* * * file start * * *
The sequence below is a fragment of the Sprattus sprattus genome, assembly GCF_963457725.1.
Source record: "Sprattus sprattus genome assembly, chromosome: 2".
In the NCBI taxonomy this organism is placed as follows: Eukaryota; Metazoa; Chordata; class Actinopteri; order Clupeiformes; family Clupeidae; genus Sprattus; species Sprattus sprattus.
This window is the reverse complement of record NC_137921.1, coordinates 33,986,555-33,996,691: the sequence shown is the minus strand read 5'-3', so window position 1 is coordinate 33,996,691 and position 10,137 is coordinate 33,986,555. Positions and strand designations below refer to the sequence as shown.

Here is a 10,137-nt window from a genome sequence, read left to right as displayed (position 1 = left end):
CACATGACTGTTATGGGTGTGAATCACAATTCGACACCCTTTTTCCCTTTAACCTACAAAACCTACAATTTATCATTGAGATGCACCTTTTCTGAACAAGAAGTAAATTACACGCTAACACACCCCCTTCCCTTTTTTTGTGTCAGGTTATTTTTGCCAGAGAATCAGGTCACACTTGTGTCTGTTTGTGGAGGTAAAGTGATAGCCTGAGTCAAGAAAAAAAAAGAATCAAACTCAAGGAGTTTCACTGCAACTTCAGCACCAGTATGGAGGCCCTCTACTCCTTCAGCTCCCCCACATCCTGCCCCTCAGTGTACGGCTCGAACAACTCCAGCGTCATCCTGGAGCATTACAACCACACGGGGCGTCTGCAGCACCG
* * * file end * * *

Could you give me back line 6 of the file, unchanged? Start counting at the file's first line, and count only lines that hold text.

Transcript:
CACATGACTGTTATGGGTGTGAATCACAATTCGACACCCTTTTTCCCTTTAACCTACAAAACCTACAATTTATCATTGAGATGCACCTTTTCTGAACAAGAAGTAAATTACACGCTAACACACCCCCTTCCCTTTTTTTGTGTCAGGTTATTTTTGCCAGAGAATCAGGTCACACTTGTGTCTGTTTGTGGAGGTAAAGTGATAGCCTGAGTCAAGAAAAAAAAAGAATCAAACTCAAGGAGTTTCACTGCAACTTCAGCACCAGTATGGAGGCCCTCTACTCCTTCAGCTCCCCCACATCCTGCCCCTCAGTGTACGGCTCGAACAACTCCAGCGTCATCCTGGAGCATTACAACCACACGGGGCGTCTGCAGCACCG